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Table Scraps

Local take on Four Seasons

In three months, the Four Seasons resort will become officially recognized as “local” with its three-year anniversary just around the corner.

I personally think the hotel was local long before it.

One of Whistler’s cornerstone citizens, Isobel MacLaurin, defines local not in years, but in how much an individual or organization has invested in the community.

With general manager Scott Taber at the lead, the Four Seasons has definitely woven its way into the fabric of this community, most notably in its support of the arts. That commitment includes the Whistler Theatre Project and hosting Whistler’s most talented, not to mention youngest, jazz chanteuse Ali Milner, who sits down at the grand piano every Friday from 4 to 7 p.m. in the hotel’s Fifty Two 80 Bistro and Lounge. The EMI recording artist, who will graduate from Whistler Secondary School next year, needed a local outlet to call home and she found it at the Four Seasons.

So why all this talk about local in a food column?

I joined the new communications manager for a sampling of two new tasting menus this week priced at $29 and $39. The bistro’s Wellness Menu was prompted by Whistler Wellness Week, but the light rendezvous will carry on in the regular menu as well. (Thank goodness; diners looking for a flavourful, weightless and breezy summer dining experience are going to have a new favourite hangout.) There’s also a Chef’s Tasting Menu that aims to tantalize locals into the bistro’s garden hideaway in the Upper Village.

My host and I discussed the different identities of restaurants in Whistler. The Rim Rock is known as the local’s place, sort of the Boot Pub of the fine dining industry. The Bearfoot Bistro is the champagne hangout of luxury that draws a local crowd with the $10 dozen oysters from 4 to 6 p.m., not to mention pianist Cameron Chu’s fancy finger work. But what about the Fifty Two 80 Bistro and Lounge?

So young, I don’t think the bistro has formed a local identity yet — of course internationally it is recognized as one of the most luxurious hotels in the world (recently by Conde Nast Traveler and Travel and Leisure).

If anyone is going to find this elegant yet not-stuffy bistro an identity, it is going to be the new executive chef Scott Thomas Dolbee. The former Regent Beverly Wilshire Hotel chef served all of Hollywood’s red carpet royalty.

He smiles when I ask who.

“Ever watch E?” he said of the entertainment show. He then mentions something about the never-ending requests for Cobb salads.

Dolbee is very understated in his statements. The humble, shy man is quiet and reserved with his emotions, but when I ask about golf, his eyes light up like a Christmas tree.

This self-made chef, who runs his kitchen equally to impress guests and educate his staff, is the perfect illustration of his plates: simple and reserved, but once you bite into one of his dishes, underneath the simplicity of his three or more ingredient dishes, the taste sparks a passion that wonderfully sweeps over you as you glowingly enjoy each individual taste on its own.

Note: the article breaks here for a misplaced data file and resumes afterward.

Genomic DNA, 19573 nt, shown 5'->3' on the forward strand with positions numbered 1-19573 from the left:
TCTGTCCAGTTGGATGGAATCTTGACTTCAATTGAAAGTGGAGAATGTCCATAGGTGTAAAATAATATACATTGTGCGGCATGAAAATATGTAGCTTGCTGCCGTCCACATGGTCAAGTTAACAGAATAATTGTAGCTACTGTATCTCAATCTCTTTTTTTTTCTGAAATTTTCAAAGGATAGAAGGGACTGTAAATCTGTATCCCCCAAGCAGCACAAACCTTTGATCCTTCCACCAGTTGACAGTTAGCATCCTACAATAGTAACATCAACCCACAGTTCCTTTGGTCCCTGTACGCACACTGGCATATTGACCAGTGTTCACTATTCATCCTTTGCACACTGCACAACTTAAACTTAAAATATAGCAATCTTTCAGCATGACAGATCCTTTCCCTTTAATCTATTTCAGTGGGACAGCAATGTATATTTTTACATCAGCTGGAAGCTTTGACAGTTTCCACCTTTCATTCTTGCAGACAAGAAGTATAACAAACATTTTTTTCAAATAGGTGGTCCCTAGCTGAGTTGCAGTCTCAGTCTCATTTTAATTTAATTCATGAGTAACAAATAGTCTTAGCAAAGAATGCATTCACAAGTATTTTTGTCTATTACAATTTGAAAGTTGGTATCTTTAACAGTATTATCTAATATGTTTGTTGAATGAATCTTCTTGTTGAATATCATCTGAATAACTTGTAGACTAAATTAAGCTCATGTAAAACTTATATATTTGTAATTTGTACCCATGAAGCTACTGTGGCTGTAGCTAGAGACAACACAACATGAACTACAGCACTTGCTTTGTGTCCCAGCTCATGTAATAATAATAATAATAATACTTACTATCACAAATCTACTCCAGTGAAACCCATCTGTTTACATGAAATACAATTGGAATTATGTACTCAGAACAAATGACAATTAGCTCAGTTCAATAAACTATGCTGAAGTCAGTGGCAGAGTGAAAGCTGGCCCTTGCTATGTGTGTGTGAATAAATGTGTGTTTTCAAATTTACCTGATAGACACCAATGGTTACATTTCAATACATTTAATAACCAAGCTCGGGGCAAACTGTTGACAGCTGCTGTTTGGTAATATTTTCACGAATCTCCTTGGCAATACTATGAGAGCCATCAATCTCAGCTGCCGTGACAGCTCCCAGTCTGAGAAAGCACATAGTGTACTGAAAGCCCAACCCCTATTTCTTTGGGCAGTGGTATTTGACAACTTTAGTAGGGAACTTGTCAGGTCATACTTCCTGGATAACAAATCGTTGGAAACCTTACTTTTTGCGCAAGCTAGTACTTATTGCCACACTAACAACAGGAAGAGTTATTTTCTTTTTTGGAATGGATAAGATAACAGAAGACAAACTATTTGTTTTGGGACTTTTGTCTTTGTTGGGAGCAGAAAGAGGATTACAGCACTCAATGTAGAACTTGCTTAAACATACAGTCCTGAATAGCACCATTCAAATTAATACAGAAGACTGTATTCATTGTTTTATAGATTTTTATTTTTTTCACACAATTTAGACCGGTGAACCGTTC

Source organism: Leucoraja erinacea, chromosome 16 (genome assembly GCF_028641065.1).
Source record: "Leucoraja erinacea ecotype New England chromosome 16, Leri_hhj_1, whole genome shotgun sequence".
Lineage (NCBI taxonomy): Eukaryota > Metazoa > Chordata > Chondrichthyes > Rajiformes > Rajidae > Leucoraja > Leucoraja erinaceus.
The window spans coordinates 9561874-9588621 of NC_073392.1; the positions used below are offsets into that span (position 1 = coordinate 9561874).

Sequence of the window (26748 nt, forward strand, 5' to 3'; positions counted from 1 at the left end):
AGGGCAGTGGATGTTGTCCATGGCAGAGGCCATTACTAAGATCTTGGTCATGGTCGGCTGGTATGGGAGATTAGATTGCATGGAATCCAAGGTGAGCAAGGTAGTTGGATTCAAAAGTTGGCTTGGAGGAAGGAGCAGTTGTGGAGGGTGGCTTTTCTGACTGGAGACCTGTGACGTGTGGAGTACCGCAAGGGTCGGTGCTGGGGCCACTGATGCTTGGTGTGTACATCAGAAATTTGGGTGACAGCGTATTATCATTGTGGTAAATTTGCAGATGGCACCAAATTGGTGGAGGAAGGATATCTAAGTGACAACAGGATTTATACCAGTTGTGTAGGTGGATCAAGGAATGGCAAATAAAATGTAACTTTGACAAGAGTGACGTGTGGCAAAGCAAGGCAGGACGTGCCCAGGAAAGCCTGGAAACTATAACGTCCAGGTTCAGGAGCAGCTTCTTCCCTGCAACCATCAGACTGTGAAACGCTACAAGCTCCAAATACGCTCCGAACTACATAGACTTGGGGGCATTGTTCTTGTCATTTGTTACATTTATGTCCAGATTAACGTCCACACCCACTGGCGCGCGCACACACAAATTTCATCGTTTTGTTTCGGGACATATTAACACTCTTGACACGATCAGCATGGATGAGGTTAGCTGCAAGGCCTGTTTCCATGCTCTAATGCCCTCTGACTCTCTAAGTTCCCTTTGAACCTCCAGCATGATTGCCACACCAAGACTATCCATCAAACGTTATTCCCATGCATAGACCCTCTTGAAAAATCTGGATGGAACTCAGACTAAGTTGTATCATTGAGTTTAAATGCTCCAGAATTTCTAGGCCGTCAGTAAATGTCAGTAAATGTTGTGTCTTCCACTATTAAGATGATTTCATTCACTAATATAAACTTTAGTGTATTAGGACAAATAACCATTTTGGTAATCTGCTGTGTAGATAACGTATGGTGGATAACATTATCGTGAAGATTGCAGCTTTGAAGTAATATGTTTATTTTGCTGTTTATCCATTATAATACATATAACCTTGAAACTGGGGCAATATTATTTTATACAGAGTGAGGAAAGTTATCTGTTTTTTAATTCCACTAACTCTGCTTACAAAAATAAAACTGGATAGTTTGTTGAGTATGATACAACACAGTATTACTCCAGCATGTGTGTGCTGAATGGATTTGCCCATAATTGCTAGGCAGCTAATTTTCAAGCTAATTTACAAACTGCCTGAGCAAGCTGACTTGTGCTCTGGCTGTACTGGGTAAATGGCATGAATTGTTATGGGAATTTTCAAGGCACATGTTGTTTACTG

The Wellness Tasting Menu topped my list.

Each dish really stood out as having something extraordinary about it.

For the Romaine and Hearts of Palm salad with avocado, grapefruit and tangerine vinaigrette, it was the buttery palm and sweet grapefruit combination that stood out for me. The grilled scallops stole the show with a unique coupling of an eggplant “lasagna” in tomato coriander vinaigrette. I usually don’t like eggplant, but the way it was prepared and packed with flavour — something I could only liken to the way a sun-dried tomato packs a sweet punch — I’ve changed my mind.

The Wild Coho Salmon was the showstopper. The crispy skin, shaved apple and fennel beautifully piled on top were such a refreshing taste and experience. There were so many textures going on. Salmon plates often get tired, but Dolbee really brightened the usual west coast delivery.

Dolbee added a fourth course to complete the mini sampler made just for me. (The portions are much larger than shown in the picture.) The Endive and Watercress salad is off the bistro’s main menu. It follows Dolbee’s three-showing rule: baked apple, mild blue cheese and champagne vinaigrette. This on the bistro’s outdoor garden patio in the sunshine just screams the perfect summer.

Like the Wellness Menu, the Chef’s Tasting Menu is also a two or three course set menu without choices. Seafood reigned with a smoked ahi tuna minute steak and John Dory fish with sweet corn, but it was the roasted lamb course that really left an impression. You could smell the wonderful dish even before it was placed on the table. Rich rib-eye-style lamb on top of smoky white beans and chorizo topped with a hummus crostini — again simple, quality ingredients, uniquely paired in texture and taste.

The fourth wild card also came from the main menu. The ahi tuna tower gives one more reason to roam the regular menu for gem finds.

So back to the identity question: how do you define the Fifty Two 80 Bistro?

It’s more of a feeling. Something like the glint in Dolbee’s golf-loving eye or the surprising bit of the pickled onion in the tuna tower.

I guess to really nail the bistro down you just have to keep coming back — unlike trying to define this place, something that is easy to do.